09 November, 2005

The Weird Non-Death Deaths

I keep getting spam from Classmates.com in my Excite (lint-trap) email account. Kathy! Come See Who From Ft. Wayne Christian School Has Clicked Your Profile! From the number of these things I get on a weekly basis, there is either a very lonely Crusader out there or an addlepatedly overzealous marketing team. Occasionally I'll take the bait. And it ALWAYS freaks me out. We were, as you may have guessed, a smallish school. There were 26 in my graduating class. We knew each other pretty well, after spending 8-10 hours a day together for 4 years. The day we graduated, we all ate lunch together, walked in the ceremony and sang "Friends Are Friends Forever". And then it.all.just.stopped. Now, if Classmates.com is to be believed, some have 5 children, others sell drugs--er--pharmaceuticals. Tim Haber had a bet that I'd be in a mental institution before I turned 25. Something to do with my being in love with Alexander Hamilton and Abraham Lincoln, I think. I've never seen the inside of an institution, but I have had a far more interesting life than I meant to.

But people keep dying on me. Not the real kind of death where you bury them and cry and eat ham and fruited jello. The other kind of death where they may as well be deceased, for all you know. You change churches, change jobs, move house and suddenly the people you knew well are strangers. I recently quit my job of four years. (Is this a cycle or a pattern? I seem to become very restless after four years of anything. Except my marriage. Sorry, Bear.) It's only been six months, but people I knew well enough to knit for are now virtual strangers. For the last year I worked there, I spent more waking hours with those folks than my own husband. I knew how much they owed the tax man and how many hours of sleep they got the night before. I knew when they were having their periods, trying to cheat on their boyfriends and trying to keep their devout parents from finding out they were gay. Now I know nothing of their lives. Once again, it's that non-death deceasement. I assume it happens to everyone, this just losing touch thing. But it is still sad. If I ever wanted to be famous, that was the only reason. So that people I knew and thought highly of would be easily able to track me down and let me know how they're doing. I've tried to track a few of them down (Hi, Heather!) but always feel vaguely stalkerish. Especially since I'm very tenacious with digging through public records. Hey, they're called public records, people. Lighten up, Francis.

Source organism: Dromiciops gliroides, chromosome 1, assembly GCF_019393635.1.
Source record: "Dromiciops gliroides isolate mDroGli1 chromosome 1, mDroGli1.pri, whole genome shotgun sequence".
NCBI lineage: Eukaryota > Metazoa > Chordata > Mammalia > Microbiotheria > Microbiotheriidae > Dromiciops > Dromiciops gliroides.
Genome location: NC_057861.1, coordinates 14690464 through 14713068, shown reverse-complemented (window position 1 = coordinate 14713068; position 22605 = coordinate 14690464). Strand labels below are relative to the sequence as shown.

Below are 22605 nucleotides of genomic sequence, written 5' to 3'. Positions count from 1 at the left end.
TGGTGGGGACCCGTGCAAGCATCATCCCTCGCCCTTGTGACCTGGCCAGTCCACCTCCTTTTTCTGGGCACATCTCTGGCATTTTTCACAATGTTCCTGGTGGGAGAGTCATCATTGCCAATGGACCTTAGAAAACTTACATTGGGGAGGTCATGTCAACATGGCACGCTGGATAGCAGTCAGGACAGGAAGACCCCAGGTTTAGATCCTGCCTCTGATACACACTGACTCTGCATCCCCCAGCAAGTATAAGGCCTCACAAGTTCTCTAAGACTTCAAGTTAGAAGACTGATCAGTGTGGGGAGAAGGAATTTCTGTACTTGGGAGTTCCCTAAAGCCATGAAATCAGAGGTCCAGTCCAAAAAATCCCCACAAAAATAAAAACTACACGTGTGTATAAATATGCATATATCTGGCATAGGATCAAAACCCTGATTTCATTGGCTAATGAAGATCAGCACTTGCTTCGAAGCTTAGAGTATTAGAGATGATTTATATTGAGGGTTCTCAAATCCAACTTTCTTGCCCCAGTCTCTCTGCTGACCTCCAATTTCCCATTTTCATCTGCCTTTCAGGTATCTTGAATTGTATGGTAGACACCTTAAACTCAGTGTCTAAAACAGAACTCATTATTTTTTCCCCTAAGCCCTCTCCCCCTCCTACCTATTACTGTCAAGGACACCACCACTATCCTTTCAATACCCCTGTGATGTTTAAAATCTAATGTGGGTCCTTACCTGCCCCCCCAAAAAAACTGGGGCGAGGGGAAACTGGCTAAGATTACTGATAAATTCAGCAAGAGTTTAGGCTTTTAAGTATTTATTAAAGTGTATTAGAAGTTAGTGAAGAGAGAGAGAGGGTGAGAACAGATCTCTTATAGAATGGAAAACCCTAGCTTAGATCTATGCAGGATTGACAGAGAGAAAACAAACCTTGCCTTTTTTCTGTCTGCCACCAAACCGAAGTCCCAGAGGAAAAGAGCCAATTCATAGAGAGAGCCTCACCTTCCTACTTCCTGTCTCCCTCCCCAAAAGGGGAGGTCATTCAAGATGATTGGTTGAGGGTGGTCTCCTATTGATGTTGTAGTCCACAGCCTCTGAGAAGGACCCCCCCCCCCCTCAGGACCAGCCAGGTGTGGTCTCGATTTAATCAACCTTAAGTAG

I guess if I were smart I'd pony up that Gold Membership Fee to Classmates.com and get in touch with somebody.



Darn it. Their marketing IS dastardly!

2 Comments:

At 1:44 AM, November 09, 2005, Anonymous Anonymous said...

I had 1600 in my graduating class and the only person I still know from then is Patrick. Went to my 10 year in 1997 (!) and was shocked to find out a few of them had already died. Very strange.

Jason

 
At 9:35 AM, November 09, 2005, Blogger Casey said...

This is the second time in as many days that a blog entry has reminded me of something I've been meaning to jot down in my own before I forget about it... I need to take a moment to stop writing code and write some English... or whatever it is that I write in.

Coming up on 20 years since high school ended for me. Crikey I'm getting old.

 

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